Thursday, March 18, 2010

The Yacoubian Building

After a fairly sleepless night, an Egyptian film entitled 'Imarat Ya'coubian' began on the telly early this morning and captured my full attention. I never watch television in the morning, as mornings tend to be the best time of day for me. Watching the telly in the morning would be the ultimate decadence. Yet, hearing Arabic, I was compelled to watch. Usually, my television viewing is flawed nowadays. There was a time when I never would have allowed myself to watch a film if I missed the beginning. Without gaining any prior knowledge of the programming now, I often do miss beginnings. Awakened by pain, I watch the best of whatever I can find. When pain overwhelms, I often miss endings as well. On this occasion, miraculously, the film was beginning, so I missed nothing. Two hours later, I still was watching, moment by moment, the unfolding of different tales and different lives in contemporary Cairo.

'The Yacoubian Building', released in 2006 is based on a best-selling novel by Alaa Al-Aswany. It is an extraordinary film, multi-faceted and revealing. As it deals with various tenants of a single block of flats in Cairo, it involves different tales and yet, all threads are interwoven in a single tapestry. No one is perfect. No one is entirely pure and indeed, many of the characters are unsympathetic and yet, this is life, not a romance. Whether propelled by ambition, desire, laziness, greed or despair, most of the characters in this drama alternately inspire disgust and inspire pity. Oddly, the 'hero' is a man who is portrayed as rather feckless, without a career or a family apart from his cold, selfish sister who holds him in utter contempt. Like many Arabs of his generation, Zaki Bey al Dessouki was utterly seduced by Paris and all things French in his youth and yet, at the foundation of his soul, he possesses an innate love of his homeland.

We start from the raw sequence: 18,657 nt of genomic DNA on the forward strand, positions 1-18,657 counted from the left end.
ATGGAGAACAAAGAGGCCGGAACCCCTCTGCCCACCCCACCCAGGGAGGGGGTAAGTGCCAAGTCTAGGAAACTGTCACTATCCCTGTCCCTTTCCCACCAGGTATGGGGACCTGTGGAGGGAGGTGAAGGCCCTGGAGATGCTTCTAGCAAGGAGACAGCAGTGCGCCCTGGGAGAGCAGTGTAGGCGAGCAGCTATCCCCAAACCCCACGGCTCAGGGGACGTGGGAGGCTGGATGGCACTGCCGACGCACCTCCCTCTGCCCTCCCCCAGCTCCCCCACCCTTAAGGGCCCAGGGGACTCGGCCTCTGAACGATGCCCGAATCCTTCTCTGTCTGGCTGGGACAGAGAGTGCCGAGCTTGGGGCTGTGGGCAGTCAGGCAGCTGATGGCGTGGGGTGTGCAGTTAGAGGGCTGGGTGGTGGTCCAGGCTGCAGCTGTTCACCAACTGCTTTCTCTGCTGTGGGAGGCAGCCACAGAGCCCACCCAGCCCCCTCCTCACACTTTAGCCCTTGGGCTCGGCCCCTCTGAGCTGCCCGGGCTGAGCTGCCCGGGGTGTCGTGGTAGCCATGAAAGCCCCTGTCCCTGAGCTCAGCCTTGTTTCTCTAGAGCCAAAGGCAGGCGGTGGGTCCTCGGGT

Is there a moral to these tales? Nothing is quite so simple. The Western influence of France corrupts and yet within the culture of Egypt, corruption exists as well.
'This is the age of deformity!' Zaki declares.

In fact, ultimately, this man IS one of the only characters with honour in a world where the wide gulf between poor and rich is only part of the problem with society. The families of the rich are as capable as the poor of betrayal in the cause of enrichment. It is the story of a building, created in sumptuous beauty and yet one that over the years, degenerates...

Within this microcosm, various controversial issues are addressed: homosexuality, radical Islam, the ancient dichotomy of Egypt that still prevails in the fundamental differences between the North and South as well as the 'escapism' that French culture represents for the rich. For those who have little knowledge of the Arab world, it offers a window into the lives of Egyptians in various strata of society, from the poor who live in 'one-room' tenancies on the rooftops of magnificent but deteriorating luxury flats housing the politicians and newspaper moguls who control society. Between them stand the scheming individuals who own small businesses and seek to 'better' their lives by manipulating those who are less fortunate than they.